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This summer, two Vancouver Aquarium staffers are visiting communities in Canada’s Arctic. Eric Solomon, director of the Aquarium’s Arctic Programs, and Neil Fisher, Aquarium photographer and videographer, will share their perspectives on people, places and experiences as they learn more about changes taking place in this region. This eighth installment is written by Neil Fisher.
If there is one phrase to describe Pangnirtung, it would have to be: “unbelievably-awesomely-beautiful.” To best describe it visually, you’d have to picture a brand new tub of ice cream, freshly opened, hard as stone, the darkest black chocolate possible, and a few small pieces of walnuts. Now with this fresh tub of ice cream in mind, take a warm spoon and gently drag it across the top of the ice cream. Now you have an ice cream-like trench or fiord – this is Pangnirtung’s landscape. The fiords of Cumberland Sound stretch long into the rugged snow-capped inland of Baffin Island, creating breathtaking landscapes.
Pangnirtung sits at the bottom of giant half pipe of a fiord, and is home to roughly 1,000 of the nicest people you’ll ever meet – people who will say hello to everyone while walking alone on the unpaved dirt roads. We stayed in a bed and breakfast in town, and basically lived amongst some of the most caring people I’ve ever met – people who didn’t hesitate to share the history of their family and community.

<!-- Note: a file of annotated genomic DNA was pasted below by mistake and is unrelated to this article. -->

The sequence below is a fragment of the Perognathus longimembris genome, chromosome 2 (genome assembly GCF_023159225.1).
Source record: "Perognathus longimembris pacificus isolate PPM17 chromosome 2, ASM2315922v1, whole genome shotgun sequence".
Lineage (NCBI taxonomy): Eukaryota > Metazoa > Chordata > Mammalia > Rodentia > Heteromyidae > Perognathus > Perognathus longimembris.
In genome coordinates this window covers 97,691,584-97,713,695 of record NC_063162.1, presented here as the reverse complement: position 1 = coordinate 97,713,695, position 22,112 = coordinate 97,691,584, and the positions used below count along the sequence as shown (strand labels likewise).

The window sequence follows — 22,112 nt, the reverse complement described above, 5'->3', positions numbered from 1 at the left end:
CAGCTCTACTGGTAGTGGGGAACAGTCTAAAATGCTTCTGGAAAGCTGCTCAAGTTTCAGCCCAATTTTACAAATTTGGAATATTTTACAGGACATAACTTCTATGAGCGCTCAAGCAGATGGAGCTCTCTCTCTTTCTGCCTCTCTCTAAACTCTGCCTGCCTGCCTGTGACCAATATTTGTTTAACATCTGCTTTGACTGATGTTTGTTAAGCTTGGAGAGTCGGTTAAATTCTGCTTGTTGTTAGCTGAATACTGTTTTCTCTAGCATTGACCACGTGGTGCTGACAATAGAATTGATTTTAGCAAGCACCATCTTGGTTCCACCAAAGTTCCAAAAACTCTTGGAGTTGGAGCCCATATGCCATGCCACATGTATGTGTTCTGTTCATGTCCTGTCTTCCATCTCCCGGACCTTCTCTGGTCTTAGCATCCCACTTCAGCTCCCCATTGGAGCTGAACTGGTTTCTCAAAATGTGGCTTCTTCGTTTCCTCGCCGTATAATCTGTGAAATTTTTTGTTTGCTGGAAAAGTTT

Last Friday, we headed out on the water with a local outfitter, in hopes of spotting a few whales. Initially we had hopes of visiting an area known for beluga whales. However, it was going to take at least four hours to reach the belugas, and we were a little short on time with our flight out of Pangnirtung scheduled for later that afternoon. So instead, we agreed that the belugas would have to wait for out next visit to Pangnirtung, and that bowhead whales would suffice.
The morning on the water was a rather spooky combination of heavy fog and dense ice, where travelling by boat must have resembled the Price is Right Plinko game from up above. The horizon was not at all visible through the heavy fog, but every now and then you’d catch a glimpse of the icy walls towering on either side of the fiord.
Once in Cumberland Sound, the best way to find a bowhead whale was in complete silence, turning off the boat engine and listening very carefully for the blow of a surfacing bowhead in the distance. Within no time, we heard two or three blows from a surfacing bowhead and were carefully making our way in its direction. Then right at our 12 o’clock, the very large bowhead surfaced, then a second time, and on its third breath it dazzled us with a display of its huge tail flukes before diving in to the cold depths. We waited around for a while, but never did see or hear the bowhead again.
We didn’t make it out of Pangnirtung on Friday, as that spooky fog prevent the plane from arriving. But we did eventually. Next time I write a blog post, it’ll be from Vancouver, where I first started this journey.